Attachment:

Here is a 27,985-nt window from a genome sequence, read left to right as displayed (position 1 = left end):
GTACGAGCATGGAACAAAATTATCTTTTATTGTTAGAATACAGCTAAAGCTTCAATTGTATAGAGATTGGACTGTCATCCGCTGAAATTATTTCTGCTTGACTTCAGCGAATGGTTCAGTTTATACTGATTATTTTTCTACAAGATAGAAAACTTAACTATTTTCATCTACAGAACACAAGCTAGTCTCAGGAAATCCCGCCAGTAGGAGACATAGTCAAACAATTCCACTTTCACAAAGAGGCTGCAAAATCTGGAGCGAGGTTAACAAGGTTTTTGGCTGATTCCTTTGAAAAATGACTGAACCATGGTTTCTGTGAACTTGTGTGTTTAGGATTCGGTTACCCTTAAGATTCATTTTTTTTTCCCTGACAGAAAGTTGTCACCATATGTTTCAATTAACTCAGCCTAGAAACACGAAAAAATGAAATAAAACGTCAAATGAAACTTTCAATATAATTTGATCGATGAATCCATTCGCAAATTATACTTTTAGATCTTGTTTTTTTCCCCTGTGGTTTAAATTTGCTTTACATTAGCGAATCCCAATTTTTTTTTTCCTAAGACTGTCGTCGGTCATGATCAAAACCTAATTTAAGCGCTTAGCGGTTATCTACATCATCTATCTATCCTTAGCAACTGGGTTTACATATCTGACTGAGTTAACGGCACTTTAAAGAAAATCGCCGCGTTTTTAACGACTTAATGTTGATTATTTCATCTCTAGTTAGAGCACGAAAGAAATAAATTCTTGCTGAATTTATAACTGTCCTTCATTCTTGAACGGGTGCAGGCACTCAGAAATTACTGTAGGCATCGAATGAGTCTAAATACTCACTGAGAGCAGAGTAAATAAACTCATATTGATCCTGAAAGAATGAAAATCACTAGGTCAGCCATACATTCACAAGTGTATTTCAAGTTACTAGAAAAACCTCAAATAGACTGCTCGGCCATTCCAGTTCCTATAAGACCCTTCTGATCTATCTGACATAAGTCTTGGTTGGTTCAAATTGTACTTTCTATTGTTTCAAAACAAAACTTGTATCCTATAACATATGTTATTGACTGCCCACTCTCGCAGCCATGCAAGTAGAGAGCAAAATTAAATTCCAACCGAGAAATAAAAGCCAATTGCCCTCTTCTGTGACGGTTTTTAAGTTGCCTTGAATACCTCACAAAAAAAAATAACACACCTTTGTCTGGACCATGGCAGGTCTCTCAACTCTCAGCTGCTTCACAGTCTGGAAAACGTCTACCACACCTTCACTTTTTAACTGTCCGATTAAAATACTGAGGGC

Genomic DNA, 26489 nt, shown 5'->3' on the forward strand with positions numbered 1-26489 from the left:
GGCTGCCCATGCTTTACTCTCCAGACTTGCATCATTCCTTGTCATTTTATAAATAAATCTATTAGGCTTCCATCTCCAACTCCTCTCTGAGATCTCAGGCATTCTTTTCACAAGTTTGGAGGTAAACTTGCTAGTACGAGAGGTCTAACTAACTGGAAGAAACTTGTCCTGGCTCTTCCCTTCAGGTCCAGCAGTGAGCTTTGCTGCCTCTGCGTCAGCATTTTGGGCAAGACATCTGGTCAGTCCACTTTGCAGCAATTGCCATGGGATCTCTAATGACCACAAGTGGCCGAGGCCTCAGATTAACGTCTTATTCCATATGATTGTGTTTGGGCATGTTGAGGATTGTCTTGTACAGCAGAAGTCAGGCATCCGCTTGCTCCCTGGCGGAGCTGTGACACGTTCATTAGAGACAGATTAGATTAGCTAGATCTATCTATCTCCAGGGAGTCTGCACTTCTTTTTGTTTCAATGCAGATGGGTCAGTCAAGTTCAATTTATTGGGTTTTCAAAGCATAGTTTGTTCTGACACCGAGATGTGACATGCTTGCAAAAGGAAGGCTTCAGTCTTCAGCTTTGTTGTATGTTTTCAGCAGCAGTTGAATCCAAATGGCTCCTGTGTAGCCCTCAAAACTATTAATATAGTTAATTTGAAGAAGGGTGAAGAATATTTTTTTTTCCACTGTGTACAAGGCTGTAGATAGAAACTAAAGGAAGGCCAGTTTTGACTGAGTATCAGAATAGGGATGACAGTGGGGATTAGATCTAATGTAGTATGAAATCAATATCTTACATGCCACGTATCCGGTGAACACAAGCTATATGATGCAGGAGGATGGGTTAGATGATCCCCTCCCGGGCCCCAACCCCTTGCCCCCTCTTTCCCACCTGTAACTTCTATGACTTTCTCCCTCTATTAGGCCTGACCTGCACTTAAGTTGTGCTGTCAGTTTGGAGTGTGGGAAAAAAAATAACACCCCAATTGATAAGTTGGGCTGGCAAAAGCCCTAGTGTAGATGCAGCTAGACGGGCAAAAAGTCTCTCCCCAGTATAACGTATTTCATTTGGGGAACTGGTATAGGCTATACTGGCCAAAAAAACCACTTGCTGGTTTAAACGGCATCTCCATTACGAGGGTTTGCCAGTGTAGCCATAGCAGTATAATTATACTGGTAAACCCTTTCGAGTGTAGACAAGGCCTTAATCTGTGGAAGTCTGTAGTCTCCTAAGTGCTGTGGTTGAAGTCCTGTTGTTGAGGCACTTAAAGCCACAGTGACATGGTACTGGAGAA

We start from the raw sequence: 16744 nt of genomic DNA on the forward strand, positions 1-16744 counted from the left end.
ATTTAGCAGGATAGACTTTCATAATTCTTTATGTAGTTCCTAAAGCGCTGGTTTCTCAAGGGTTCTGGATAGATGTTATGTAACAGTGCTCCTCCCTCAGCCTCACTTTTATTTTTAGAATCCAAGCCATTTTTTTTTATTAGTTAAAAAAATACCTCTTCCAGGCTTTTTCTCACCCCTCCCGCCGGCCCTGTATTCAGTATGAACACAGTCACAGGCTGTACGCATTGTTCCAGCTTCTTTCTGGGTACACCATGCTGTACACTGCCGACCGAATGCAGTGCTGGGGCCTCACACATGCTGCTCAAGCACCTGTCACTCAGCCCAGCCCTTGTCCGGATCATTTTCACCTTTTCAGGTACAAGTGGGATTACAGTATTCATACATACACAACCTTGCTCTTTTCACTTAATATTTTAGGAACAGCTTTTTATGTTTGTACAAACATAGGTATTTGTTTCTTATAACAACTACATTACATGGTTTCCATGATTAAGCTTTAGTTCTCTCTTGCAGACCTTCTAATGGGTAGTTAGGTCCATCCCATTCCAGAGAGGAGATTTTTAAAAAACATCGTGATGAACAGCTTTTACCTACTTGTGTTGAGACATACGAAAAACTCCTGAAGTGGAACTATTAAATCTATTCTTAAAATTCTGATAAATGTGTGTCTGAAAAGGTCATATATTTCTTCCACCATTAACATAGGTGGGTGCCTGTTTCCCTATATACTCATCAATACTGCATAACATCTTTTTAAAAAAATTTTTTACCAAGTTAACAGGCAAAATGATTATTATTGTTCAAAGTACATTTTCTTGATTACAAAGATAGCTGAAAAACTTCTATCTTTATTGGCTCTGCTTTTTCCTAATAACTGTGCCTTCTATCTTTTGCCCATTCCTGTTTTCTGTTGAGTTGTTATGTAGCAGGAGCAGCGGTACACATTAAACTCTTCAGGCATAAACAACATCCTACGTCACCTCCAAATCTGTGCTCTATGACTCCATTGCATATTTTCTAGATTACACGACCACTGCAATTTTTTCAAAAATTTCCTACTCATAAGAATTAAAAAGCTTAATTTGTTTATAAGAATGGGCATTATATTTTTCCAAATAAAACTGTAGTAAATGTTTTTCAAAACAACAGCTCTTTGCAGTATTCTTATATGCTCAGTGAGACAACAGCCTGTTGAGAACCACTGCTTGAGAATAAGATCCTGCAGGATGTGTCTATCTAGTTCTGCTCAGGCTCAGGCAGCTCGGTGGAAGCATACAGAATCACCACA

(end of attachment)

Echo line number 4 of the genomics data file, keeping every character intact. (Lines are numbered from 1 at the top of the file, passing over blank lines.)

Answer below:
GGCTGCCCATGCTTTACTCTCCAGACTTGCATCATTCCTTGTCATTTTATAAATAAATCTATTAGGCTTCCATCTCCAACTCCTCTCTGAGATCTCAGGCATTCTTTTCACAAGTTTGGAGGTAAACTTGCTAGTACGAGAGGTCTAACTAACTGGAAGAAACTTGTCCTGGCTCTTCCCTTCAGGTCCAGCAGTGAGCTTTGCTGCCTCTGCGTCAGCATTTTGGGCAAGACATCTGGTCAGTCCACTTTGCAGCAATTGCCATGGGATCTCTAATGACCACAAGTGGCCGAGGCCTCAGATTAACGTCTTATTCCATATGATTGTGTTTGGGCATGTTGAGGATTGTCTTGTACAGCAGAAGTCAGGCATCCGCTTGCTCCCTGGCGGAGCTGTGACACGTTCATTAGAGACAGATTAGATTAGCTAGATCTATCTATCTCCAGGGAGTCTGCACTTCTTTTTGTTTCAATGCAGATGGGTCAGTCAAGTTCAATTTATTGGGTTTTCAAAGCATAGTTTGTTCTGACACCGAGATGTGACATGCTTGCAAAAGGAAGGCTTCAGTCTTCAGCTTTGTTGTATGTTTTCAGCAGCAGTTGAATCCAAATGGCTCCTGTGTAGCCCTCAAAACTATTAATATAGTTAATTTGAAGAAGGGTGAAGAATATTTTTTTTTCCACTGTGTACAAGGCTGTAGATAGAAACTAAAGGAAGGCCAGTTTTGACTGAGTATCAGAATAGGGATGACAGTGGGGATTAGATCTAATGTAGTATGAAATCAATATCTTACATGCCACGTATCCGGTGAACACAAGCTATATGATGCAGGAGGATGGGTTAGATGATCCCCTCCCGGGCCCCAACCCCTTGCCCCCTCTTTCCCACCTGTAACTTCTATGACTTTCTCCCTCTATTAGGCCTGACCTGCACTTAAGTTGTGCTGTCAGTTTGGAGTGTGGGAAAAAAAATAACACCCCAATTGATAAGTTGGGCTGGCAAAAGCCCTAGTGTAGATGCAGCTAGACGGGCAAAAAGTCTCTCCCCAGTATAACGTATTTCATTTGGGGAACTGGTATAGGCTATACTGGCCAAAAAAACCACTTGCTGGTTTAAACGGCATCTCCATTACGAGGGTTTGCCAGTGTAGCCATAGCAGTATAATTATACTGGTAAACCCTTTCGAGTGTAGACAAGGCCTTAATCTGTGGAAGTCTGTAGTCTCCTAAGTGCTGTGGTTGAAGTCCTGTTGTTGAGGCACTTAAAGCCACAGTGACATGGTACTGGAGAA